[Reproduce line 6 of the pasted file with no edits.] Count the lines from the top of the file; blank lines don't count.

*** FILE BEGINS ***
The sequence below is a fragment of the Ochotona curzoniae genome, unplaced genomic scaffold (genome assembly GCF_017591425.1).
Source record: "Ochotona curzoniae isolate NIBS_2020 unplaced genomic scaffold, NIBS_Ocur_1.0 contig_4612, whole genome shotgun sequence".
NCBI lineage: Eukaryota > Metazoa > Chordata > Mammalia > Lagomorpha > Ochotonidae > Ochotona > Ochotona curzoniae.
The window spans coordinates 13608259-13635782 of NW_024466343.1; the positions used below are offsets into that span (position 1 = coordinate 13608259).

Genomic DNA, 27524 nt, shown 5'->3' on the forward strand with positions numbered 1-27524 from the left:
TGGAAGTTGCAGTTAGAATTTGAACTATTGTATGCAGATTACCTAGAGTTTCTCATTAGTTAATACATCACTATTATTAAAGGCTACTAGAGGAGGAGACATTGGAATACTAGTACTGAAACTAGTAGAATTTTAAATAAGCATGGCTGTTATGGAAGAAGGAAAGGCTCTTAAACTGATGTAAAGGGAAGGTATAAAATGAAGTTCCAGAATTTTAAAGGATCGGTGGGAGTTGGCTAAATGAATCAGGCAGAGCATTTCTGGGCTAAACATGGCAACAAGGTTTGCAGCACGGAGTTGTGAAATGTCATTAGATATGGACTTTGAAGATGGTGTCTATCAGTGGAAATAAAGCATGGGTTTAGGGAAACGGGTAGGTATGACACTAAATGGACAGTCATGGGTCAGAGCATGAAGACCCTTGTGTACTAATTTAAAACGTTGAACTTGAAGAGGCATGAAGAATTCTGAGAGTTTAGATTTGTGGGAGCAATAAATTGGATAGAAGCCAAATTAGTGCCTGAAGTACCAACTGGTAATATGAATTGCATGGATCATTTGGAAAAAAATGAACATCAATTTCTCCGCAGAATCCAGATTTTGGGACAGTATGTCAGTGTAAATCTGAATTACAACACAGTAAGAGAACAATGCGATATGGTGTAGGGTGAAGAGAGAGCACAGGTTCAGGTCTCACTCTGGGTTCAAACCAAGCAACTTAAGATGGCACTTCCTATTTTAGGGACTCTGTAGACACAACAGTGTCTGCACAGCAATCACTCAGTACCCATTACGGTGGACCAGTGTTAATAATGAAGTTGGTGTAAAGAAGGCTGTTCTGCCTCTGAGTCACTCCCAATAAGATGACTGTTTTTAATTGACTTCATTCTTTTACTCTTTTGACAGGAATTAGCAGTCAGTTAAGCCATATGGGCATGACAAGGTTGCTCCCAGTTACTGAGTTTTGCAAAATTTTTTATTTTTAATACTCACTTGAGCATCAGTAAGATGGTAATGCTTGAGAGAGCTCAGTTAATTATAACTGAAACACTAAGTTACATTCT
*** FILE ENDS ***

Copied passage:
TGGAAGTTGCAGTTAGAATTTGAACTATTGTATGCAGATTACCTAGAGTTTCTCATTAGTTAATACATCACTATTATTAAAGGCTACTAGAGGAGGAGACATTGGAATACTAGTACTGAAACTAGTAGAATTTTAAATAAGCATGGCTGTTATGGAAGAAGGAAAGGCTCTTAAACTGATGTAAAGGGAAGGTATAAAATGAAGTTCCAGAATTTTAAAGGATCGGTGGGAGTTGGCTAAATGAATCAGGCAGAGCATTTCTGGGCTAAACATGGCAACAAGGTTTGCAGCACGGAGTTGTGAAATGTCATTAGATATGGACTTTGAAGATGGTGTCTATCAGTGGAAATAAAGCATGGGTTTAGGGAAACGGGTAGGTATGACACTAAATGGACAGTCATGGGTCAGAGCATGAAGACCCTTGTGTACTAATTTAAAACGTTGAACTTGAAGAGGCATGAAGAATTCTGAGAGTTTAGATTTGTGGGAGCAATAAATTGGATAGAAGCCAAATTAGTGCCTGAAGTACCAACTGGTAATATGAATTGCATGGATCATTTGGAAAAAAATGAACATCAATTTCTCCGCAGAATCCAGATTTTGGGACAGTATGTCAGTGTAAATCTGAATTACAACACAGTAAGAGAACAATGCGATATGGTGTAGGGTGAAGAGAGAGCACAGGTTCAGGTCTCACTCTGGGTTCAAACCAAGCAACTTAAGATGGCACTTCCTATTTTAGGGACTCTGTAGACACAACAGTGTCTGCACAGCAATCACTCAGTACCCATTACGGTGGACCAGTGTTAATAATGAAGTTGGTGTAAAGAAGGCTGTTCTGCCTCTGAGTCACTCCCAATAAGATGACTGTTTTTAATTGACTTCATTCTTTTACTCTTTTGACAGGAATTAGCAGTCAGTTAAGCCATATGGGCATGACAAGGTTGCTCCCAGTTACTGAGTTTTGCAAAATTTTTTATTTTTAATACTCACTTGAGCATCAGTAAGATGGTAATGCTTGAGAGAGCTCAGTTAATTATAACTGAAACACTAAGTTACATTCT